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DARPA worried there aren’t enough young geeks…

The U.S. Defence advanced research guys are worried that not enough young Americans are pursuing the sciences or engineering. They are looking for ways to encourage more young people to pursue degrees in these areas.

There is a problem here, and I can tell you exactly what it is. For years, the largest American employers of scientists and engineers have been pursuing a policy that clearly identifies technical skills as pure commodities. As commodities, they are trying to fill positions in these areas with the cheapest resources possible: that is, they are finding their geeks and scientists in India, China, Russia, and Brazil. The basic premise: they can get four or five guys with science degrees “over there” for the price of one in North America.

The big U.S. companies been doing this for a decade. The numbers are staggering: millions of technical jobs have gone “off shore” since the late 90’s. North American technologists wanting a continued career are increasingly being forced to lead a team, manage projects, provide “business analysis” services, or consult. None of these roles really require a technical degree, and they certainly don’t emphasize geek skills.

As a young person just going in to university/college, it isn’t very hard to see the trends. If you want a job in North America, you want business skills: a B.Comm, an MBA, or similar. Oh sure, you might pick up a science degree as well, but you’d be best off eliminating any geek-like tendencies from your personality early on. If you truly like programming, there is some hungry guy in China with a PhD who’ll do it for what would be starvation wages here: and the vast majority of Canadian and U.S. companies are more than willing to hire him rather than you.

The long term result of this “offshoring” of originality and creativity is, to me at least, obvious. In several decades, the United States will no longer be a significant innovator, creator or manufacturer. All of the skills necessary to do these things will exist somewhere else. The U.S. will be a nation of managers, with no one to manage: and I’m pretty sure that the Chinese and Indians can figure out how to manage people pretty well.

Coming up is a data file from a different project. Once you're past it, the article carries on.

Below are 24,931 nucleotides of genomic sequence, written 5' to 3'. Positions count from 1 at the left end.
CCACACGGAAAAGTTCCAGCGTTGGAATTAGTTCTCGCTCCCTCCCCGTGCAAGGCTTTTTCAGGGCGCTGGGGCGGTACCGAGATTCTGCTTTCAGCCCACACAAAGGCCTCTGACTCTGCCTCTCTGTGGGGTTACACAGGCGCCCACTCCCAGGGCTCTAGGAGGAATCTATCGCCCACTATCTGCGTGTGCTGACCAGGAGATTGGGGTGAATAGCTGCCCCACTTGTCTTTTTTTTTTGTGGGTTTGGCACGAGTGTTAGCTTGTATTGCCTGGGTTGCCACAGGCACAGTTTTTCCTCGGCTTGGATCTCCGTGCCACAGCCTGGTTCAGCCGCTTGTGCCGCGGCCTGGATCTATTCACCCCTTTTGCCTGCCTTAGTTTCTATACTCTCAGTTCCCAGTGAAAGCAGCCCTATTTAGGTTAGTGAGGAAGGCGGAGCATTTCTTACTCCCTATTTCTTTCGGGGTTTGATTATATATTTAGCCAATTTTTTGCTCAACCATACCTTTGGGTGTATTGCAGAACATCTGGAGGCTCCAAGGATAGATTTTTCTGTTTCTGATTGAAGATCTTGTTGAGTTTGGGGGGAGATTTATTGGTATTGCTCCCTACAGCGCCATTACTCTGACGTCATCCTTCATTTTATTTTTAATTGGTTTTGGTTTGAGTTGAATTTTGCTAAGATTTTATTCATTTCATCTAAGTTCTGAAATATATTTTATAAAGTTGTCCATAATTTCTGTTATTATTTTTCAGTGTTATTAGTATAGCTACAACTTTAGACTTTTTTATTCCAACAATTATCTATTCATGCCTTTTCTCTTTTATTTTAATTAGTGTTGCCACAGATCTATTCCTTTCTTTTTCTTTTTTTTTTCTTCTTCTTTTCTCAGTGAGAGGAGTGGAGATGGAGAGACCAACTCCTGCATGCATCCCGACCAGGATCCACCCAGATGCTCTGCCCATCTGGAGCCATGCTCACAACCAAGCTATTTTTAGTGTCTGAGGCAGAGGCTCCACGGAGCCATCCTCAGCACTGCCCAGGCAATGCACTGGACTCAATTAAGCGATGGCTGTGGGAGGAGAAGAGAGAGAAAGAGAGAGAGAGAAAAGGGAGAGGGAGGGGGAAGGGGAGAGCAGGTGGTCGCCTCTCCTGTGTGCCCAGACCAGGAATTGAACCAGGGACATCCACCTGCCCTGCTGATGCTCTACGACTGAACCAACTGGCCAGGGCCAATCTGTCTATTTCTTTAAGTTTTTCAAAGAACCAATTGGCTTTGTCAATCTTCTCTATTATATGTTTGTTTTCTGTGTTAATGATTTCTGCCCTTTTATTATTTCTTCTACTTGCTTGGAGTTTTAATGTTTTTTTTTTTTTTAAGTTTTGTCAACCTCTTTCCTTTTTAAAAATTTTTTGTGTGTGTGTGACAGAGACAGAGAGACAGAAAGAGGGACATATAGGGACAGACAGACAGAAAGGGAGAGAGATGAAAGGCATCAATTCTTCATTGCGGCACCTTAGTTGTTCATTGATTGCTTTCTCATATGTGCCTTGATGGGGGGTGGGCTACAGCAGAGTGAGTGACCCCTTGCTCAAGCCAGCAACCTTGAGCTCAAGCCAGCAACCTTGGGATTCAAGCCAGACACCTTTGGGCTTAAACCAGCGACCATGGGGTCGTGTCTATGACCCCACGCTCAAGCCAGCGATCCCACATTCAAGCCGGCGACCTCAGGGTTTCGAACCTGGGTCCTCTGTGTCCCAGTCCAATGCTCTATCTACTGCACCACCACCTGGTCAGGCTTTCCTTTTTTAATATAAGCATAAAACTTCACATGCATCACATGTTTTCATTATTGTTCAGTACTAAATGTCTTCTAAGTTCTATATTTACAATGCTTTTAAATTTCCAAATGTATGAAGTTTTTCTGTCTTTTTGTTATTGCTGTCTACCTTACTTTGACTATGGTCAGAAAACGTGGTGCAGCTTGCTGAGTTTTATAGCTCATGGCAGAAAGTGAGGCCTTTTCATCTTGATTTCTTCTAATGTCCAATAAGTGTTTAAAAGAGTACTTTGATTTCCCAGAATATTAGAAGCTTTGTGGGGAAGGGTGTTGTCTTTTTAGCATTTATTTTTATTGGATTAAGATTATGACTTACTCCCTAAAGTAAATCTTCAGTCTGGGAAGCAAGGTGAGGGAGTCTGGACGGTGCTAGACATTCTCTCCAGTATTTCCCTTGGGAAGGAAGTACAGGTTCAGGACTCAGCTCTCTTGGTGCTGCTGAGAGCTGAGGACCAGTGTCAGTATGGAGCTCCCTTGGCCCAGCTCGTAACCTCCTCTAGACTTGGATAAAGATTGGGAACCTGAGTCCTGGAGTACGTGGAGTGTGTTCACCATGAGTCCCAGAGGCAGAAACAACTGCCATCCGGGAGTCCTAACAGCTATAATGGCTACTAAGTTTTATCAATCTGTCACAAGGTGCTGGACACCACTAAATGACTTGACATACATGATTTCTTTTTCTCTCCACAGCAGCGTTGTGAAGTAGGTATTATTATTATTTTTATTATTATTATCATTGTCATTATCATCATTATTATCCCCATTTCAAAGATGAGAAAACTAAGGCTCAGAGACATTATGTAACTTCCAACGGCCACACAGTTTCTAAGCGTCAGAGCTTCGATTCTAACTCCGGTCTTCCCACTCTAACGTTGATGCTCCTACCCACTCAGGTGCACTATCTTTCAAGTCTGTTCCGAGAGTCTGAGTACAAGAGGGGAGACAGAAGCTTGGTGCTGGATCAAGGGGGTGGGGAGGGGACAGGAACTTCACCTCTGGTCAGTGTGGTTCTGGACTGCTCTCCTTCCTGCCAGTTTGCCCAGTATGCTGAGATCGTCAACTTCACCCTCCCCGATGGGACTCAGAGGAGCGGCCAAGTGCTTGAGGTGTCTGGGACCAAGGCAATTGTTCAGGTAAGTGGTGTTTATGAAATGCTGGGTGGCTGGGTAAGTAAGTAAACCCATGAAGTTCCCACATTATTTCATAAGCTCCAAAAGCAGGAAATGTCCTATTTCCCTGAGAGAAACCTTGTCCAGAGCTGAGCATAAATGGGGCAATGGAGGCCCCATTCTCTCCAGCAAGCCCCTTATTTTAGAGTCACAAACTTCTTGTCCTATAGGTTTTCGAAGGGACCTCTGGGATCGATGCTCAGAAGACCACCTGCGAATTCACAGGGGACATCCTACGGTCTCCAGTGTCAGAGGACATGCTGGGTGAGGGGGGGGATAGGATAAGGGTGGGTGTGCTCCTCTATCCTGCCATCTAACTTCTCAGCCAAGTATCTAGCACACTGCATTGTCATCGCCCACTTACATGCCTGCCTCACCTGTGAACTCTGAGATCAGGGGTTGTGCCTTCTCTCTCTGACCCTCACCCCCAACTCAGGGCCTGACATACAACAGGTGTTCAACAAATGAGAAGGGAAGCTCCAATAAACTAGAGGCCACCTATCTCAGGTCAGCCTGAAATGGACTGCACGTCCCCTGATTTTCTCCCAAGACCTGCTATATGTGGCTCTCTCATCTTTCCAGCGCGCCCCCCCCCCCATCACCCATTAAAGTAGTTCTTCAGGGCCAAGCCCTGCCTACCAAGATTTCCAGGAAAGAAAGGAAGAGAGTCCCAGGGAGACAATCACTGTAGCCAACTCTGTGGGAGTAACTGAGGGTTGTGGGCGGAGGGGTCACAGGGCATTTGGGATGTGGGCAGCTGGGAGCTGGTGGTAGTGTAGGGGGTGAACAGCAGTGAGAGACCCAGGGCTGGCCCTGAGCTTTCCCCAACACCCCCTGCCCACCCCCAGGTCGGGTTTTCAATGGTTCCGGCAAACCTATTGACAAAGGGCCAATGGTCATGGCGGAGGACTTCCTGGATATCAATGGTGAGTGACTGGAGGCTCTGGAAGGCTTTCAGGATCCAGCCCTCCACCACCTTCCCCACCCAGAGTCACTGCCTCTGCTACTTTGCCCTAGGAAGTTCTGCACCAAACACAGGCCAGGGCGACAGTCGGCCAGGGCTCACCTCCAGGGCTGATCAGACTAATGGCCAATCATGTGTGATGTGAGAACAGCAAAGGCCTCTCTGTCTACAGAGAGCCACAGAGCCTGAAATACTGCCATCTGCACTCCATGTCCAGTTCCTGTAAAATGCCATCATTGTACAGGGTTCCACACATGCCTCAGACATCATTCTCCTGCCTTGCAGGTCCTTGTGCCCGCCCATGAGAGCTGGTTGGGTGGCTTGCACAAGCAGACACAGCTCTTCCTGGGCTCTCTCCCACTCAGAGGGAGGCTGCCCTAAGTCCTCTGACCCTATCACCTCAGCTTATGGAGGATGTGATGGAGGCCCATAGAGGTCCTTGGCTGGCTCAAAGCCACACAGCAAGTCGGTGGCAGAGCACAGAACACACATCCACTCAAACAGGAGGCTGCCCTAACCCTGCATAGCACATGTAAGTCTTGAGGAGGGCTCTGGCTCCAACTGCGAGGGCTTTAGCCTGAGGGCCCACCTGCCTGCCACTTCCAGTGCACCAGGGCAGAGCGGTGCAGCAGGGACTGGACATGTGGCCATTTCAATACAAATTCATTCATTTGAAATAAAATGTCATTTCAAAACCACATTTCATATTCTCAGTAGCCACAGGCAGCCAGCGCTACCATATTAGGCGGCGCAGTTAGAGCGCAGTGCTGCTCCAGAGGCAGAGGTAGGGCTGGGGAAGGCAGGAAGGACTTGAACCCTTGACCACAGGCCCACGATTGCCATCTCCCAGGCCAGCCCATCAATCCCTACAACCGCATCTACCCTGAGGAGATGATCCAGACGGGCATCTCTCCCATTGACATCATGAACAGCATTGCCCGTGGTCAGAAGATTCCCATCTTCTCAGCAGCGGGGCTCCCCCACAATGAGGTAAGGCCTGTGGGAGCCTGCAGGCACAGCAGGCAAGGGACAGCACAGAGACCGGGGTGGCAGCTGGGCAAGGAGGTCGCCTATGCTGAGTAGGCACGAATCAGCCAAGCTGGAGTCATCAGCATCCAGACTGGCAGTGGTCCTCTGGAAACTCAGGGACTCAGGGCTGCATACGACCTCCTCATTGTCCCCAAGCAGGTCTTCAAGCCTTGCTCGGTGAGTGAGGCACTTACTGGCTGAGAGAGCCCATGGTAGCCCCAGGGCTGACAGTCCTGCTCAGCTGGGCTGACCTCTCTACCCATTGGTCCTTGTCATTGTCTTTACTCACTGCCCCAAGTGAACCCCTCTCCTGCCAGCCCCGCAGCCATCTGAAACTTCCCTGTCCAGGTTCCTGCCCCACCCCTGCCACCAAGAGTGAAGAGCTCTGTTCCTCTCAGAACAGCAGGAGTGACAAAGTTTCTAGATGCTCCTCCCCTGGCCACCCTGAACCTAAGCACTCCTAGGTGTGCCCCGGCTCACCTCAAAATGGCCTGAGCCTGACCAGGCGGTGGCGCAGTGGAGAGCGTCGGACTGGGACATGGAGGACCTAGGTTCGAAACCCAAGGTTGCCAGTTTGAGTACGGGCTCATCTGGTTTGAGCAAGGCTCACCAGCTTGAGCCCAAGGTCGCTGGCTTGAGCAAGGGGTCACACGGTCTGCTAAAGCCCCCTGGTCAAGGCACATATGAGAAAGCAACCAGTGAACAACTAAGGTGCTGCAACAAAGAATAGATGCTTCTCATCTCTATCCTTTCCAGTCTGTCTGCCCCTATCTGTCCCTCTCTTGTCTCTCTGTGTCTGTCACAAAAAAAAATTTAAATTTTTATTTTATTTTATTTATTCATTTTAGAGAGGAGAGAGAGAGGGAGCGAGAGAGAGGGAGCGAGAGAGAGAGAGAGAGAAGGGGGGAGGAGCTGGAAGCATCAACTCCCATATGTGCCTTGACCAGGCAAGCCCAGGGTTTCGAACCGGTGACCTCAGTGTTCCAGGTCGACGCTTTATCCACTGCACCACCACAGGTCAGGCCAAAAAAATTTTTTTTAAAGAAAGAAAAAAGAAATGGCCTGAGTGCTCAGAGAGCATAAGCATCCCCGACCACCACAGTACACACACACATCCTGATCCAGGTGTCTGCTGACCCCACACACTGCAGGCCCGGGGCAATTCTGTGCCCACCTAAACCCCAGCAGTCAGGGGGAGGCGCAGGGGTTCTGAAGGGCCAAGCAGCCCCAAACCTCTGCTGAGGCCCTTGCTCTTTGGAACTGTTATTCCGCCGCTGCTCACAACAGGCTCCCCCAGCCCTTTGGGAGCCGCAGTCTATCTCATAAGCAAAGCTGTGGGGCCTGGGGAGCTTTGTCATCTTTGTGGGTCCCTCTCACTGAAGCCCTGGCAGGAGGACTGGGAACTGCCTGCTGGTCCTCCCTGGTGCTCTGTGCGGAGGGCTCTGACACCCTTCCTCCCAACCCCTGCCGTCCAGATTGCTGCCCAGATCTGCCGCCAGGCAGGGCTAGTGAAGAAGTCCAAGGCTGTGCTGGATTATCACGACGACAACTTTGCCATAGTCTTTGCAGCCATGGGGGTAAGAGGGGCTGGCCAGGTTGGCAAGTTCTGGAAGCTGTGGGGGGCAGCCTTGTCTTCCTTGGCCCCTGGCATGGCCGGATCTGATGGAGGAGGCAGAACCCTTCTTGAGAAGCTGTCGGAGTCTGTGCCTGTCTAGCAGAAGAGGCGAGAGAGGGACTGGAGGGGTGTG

I hope I’m wrong. But my guess is that the trend is irreversible- as long as sending skilled technical work elsewhere is cheaper, companies will continue doing it regardless of the consequences. The one hopeful factor is that salaries in “developing” nations are gradually catching up. Maybe it will become less appealing to send a job overseas when it costs nearly as much as it does here. Time will tell…

2 comments to DARPA worried there aren’t enough young geeks…

  • Shane

    Yeah it is sad to see, it has been happening with manufacturing jobs in Canada and the U.S. for decades now, I guess the next logical step after all of the manufacturing jobs are sent away, is to start working on the “technical” jobs.

    I start to wonder, what people will actually “do” for work down the road, besides say pizza delivery or fry chef. Which by the way, I am not saying are demeaning jobs, but it is tough to pay a mortgage on those wages.

    Globalization, good yes, we get cheaper iPODS and Plasma TV’s, bad because no one here at home makes anything anymore.

  • You make a good point, Shane: we consumers are as much to blame as anyone. We want the cheapest goods, and if you put something made in Canada or the U.S. next to something made in China or India, the “local” product will almost always be more expensive. We have Walmart-ed our industries to death.

    My theory is that the only jobs of the future will be service jobs that more or less demand local work. Doctors? You can’t practically ship yourself piecemeal to another country, so doctors will be needed. Lawyers? You need to try your case in a local court, so those guys will have jobs. Midwives, dentists, optometrists: yes, yes, yes. Street cleaners, plumbers, electricians, painters, interior decorators, physiotherapists… can’t offshore those jobs. Same thing with auto mechanics: they can make the cars elsewhere, but you aren’t going to ship it away for several months for servicing.

    Generally, repair and maintenance work means work that stays local. Manufacturing/production/creation, that will go somewhere else. When I started puttering with antique clocks, it occurred to me that here was a job that you can’t really outsource: it is far too time consuming, and hundred year old plus clocks don’t take kindly to shipping back and forth. Its a niche market- you can buy a decent throw-away clock for $20, so antiques are a luxury. But that’s another type of work that will stick around.

    None of these jobs, with the exception of doctors and lawyers, pay very well. But as work increasingly disappears here, we’ll consume less. The new economies will catch up, and eventually (sometime after you and I are dead) the Chinese will be the consumers, and we’ll be the manufacturers again because labour will be so cheap here.

    What I’m really waiting for (and it will probably never come- but I can hope) is the day that someone realizes managers and corporate execs don’t do anything that someone in India or China couldn’t do cheaper and just as well. I think that would be a fine, fine day.

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